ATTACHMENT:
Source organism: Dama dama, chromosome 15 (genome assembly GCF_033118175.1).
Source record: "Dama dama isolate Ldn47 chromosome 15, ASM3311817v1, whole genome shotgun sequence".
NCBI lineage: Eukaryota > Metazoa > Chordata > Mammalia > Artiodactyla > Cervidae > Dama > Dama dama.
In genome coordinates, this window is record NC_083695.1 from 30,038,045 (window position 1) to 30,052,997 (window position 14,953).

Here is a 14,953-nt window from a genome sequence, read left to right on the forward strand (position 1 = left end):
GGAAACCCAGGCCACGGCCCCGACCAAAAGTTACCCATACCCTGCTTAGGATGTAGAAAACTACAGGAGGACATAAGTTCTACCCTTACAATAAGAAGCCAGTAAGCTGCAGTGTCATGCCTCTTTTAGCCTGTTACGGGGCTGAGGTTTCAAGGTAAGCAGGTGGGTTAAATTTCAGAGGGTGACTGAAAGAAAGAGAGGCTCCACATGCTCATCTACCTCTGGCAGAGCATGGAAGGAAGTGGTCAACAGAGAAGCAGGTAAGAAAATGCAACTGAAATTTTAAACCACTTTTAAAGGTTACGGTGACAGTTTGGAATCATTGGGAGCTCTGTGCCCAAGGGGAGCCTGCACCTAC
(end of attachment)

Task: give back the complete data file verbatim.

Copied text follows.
Source organism: Dama dama, chromosome 15 (genome assembly GCF_033118175.1).
Source record: "Dama dama isolate Ldn47 chromosome 15, ASM3311817v1, whole genome shotgun sequence".
NCBI lineage: Eukaryota > Metazoa > Chordata > Mammalia > Artiodactyla > Cervidae > Dama > Dama dama.
In genome coordinates, this window is record NC_083695.1 from 30,038,045 (window position 1) to 30,052,997 (window position 14,953).

Here is a 14,953-nt window from a genome sequence, read left to right on the forward strand (position 1 = left end):
GGAAACCCAGGCCACGGCCCCGACCAAAAGTTACCCATACCCTGCTTAGGATGTAGAAAACTACAGGAGGACATAAGTTCTACCCTTACAATAAGAAGCCAGTAAGCTGCAGTGTCATGCCTCTTTTAGCCTGTTACGGGGCTGAGGTTTCAAGGTAAGCAGGTGGGTTAAATTTCAGAGGGTGACTGAAAGAAAGAGAGGCTCCACATGCTCATCTACCTCTGGCAGAGCATGGAAGGAAGTGGTCAACAGAGAAGCAGGTAAGAAAATGCAACTGAAATTTTAAACCACTTTTAAAGGTTACGGTGACAGTTTGGAATCATTGGGAGCTCTGTGCCCAAGGGGAGCCTGCACCTAC